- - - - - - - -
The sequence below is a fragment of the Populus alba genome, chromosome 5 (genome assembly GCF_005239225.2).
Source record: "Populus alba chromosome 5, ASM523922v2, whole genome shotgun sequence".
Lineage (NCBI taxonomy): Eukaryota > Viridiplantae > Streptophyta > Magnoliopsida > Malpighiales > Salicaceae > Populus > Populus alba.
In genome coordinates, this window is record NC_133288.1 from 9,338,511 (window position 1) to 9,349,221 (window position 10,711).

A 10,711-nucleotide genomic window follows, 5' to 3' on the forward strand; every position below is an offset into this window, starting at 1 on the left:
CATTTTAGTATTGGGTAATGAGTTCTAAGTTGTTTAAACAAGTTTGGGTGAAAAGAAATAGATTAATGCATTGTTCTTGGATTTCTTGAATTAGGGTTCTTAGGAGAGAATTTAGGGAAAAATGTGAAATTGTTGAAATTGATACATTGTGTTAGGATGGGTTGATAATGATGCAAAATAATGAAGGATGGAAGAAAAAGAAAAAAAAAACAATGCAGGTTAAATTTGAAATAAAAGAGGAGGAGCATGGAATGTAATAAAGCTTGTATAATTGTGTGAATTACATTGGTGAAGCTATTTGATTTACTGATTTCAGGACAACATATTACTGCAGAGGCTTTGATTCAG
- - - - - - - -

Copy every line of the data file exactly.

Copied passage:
The sequence below is a fragment of the Populus alba genome, chromosome 5 (genome assembly GCF_005239225.2).
Source record: "Populus alba chromosome 5, ASM523922v2, whole genome shotgun sequence".
Lineage (NCBI taxonomy): Eukaryota > Viridiplantae > Streptophyta > Magnoliopsida > Malpighiales > Salicaceae > Populus > Populus alba.
In genome coordinates, this window is record NC_133288.1 from 9,338,511 (window position 1) to 9,349,221 (window position 10,711).

A 10,711-nucleotide genomic window follows, 5' to 3' on the forward strand; every position below is an offset into this window, starting at 1 on the left:
CATTTTAGTATTGGGTAATGAGTTCTAAGTTGTTTAAACAAGTTTGGGTGAAAAGAAATAGATTAATGCATTGTTCTTGGATTTCTTGAATTAGGGTTCTTAGGAGAGAATTTAGGGAAAAATGTGAAATTGTTGAAATTGATACATTGTGTTAGGATGGGTTGATAATGATGCAAAATAATGAAGGATGGAAGAAAAAGAAAAAAAAAACAATGCAGGTTAAATTTGAAATAAAAGAGGAGGAGCATGGAATGTAATAAAGCTTGTATAATTGTGTGAATTACATTGGTGAAGCTATTTGATTTACTGATTTCAGGACAACATATTACTGCAGAGGCTTTGATTCAG